Waaaay back in the summer of ’08, I wrote a post musing about the formation of a Reluctant Reader’s Bill of Rights. Using Daniel Pennac’s famous Reader’s Bill of Rights as a jumping-off point, I attempted to draft a document that would enumerate the many acceptable forms of reading (for pleasure) that would help encourage, and perhaps inspire, reluctant readers. I offered a couple examples including “The right to read graphic novels and manga,” “The right to read non-fiction,” and “The right to not like a book.” I also asked for feedback and further suggestions and promised an updated post compiling the responses at some future date. Now that some time has passed, I thought it would be useful to take a look at some of the interesting, often surprising, comments and criticisms and offer a newly updated Reluctant Reader’s Bill of Rights.
Some readers were thrilled with the concept and incredibly supportive, like Julia:
I love this.. especially since I am a mother of a child who reads D&D manuals and enjoys them so much more than the books he is given at school.
Some commenters offered additions and clarifications, like fellow kidlit blogger, Jen Robinson:
I would also add: The right to read books published for different age levels (or however you might word that to have it be as non-judgmental as possible.) I think that pressuring kids to read more advanced material, because of their age alone, is usually a mistake.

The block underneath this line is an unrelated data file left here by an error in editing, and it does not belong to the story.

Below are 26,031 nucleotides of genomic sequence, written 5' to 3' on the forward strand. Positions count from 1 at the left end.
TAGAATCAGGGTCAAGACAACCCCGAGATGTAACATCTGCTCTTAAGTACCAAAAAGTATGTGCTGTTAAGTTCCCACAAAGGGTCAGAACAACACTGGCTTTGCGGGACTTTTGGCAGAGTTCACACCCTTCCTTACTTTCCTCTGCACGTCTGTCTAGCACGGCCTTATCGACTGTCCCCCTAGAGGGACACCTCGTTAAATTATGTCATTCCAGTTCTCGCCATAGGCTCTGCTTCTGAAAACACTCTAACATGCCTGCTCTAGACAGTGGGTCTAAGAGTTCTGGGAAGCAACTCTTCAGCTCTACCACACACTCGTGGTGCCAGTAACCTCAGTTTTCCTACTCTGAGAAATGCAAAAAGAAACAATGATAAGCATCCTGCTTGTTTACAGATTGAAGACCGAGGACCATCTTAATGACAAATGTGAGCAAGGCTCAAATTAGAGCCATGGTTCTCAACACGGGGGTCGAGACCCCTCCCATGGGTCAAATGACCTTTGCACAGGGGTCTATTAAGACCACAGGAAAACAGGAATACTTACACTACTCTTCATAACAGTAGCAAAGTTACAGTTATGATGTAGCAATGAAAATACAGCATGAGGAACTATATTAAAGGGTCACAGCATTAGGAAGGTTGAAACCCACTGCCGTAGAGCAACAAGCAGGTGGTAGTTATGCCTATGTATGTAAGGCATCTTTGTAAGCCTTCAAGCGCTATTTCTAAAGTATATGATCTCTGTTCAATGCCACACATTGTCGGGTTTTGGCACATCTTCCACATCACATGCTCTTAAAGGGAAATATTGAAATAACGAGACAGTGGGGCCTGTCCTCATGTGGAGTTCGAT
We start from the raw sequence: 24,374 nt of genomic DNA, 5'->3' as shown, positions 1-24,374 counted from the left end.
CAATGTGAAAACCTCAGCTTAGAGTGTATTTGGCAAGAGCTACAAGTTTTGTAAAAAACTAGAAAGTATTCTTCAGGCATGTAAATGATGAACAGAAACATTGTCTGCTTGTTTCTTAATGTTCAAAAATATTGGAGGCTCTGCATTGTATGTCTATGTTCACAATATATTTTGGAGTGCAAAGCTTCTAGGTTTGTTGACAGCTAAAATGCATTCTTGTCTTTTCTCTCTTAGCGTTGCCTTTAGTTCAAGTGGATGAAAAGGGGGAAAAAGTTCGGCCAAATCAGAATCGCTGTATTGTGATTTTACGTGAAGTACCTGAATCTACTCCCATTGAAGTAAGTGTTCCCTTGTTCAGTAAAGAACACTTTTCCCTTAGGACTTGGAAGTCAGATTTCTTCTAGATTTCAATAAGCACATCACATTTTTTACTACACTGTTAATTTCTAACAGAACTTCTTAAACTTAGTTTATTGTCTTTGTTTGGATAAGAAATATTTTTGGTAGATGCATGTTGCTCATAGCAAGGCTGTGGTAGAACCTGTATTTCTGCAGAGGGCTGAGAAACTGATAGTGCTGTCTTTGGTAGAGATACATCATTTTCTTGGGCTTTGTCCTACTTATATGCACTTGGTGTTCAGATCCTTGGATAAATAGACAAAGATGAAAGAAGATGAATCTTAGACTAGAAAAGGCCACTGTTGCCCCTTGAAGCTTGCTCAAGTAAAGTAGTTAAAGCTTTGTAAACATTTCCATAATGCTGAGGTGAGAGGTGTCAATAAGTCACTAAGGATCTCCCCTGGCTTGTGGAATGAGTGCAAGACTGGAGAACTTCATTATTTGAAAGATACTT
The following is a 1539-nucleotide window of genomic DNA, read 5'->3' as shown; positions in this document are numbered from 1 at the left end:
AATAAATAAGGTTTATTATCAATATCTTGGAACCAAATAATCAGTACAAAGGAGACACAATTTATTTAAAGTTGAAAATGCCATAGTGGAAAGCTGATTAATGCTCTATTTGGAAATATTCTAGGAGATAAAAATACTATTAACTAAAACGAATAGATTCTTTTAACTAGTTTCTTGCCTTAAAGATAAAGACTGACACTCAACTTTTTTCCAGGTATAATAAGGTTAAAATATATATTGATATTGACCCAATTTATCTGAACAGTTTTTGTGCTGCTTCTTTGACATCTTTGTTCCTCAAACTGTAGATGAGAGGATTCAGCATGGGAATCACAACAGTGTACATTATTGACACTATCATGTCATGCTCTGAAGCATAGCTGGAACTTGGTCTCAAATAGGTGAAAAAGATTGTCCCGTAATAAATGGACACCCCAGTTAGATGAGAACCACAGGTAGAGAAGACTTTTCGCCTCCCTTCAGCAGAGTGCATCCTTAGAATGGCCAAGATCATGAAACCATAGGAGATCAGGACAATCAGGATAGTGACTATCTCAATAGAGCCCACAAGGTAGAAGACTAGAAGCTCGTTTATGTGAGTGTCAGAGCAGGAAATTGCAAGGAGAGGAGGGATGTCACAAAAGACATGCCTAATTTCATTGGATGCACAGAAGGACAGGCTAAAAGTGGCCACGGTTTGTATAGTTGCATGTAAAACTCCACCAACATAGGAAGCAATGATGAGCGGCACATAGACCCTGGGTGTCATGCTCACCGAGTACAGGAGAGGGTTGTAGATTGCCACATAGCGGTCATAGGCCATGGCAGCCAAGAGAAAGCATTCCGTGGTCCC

Teachers who found my post were the strongest critics. English teacher Ben Kline expressed concern over allowing students too much leeway in their reading choices. Ben stressed the concept of responsibility over rights:
What about the right to just wait until the movie comes out? That seems to be the right reluctant readers invoke the most. What about the implied responsabilities that go along with rights? ……..The right to not read? to never read? you have the right to be illiterate? How can I test for comprehension on pages you had the right to skip?
Fourth-grade teacher and reading specialist, Laura, approved of the idea of alerting readers to their rights and encouraging children to read different kinds of genres and formats. She warned, however, of the importance of keeping children reading on level:
I do need to comment as a reading specialist, how important it is to direct kids towards books they can comprehend. They need to read at an independent level, so I’m impressing upon you to add to your statement, Read any book you want, that is at your level.” It is of little value to direct students to books that are above their level. It promotes word callers, someone who can sound out and read everyword, versus comprehending readers.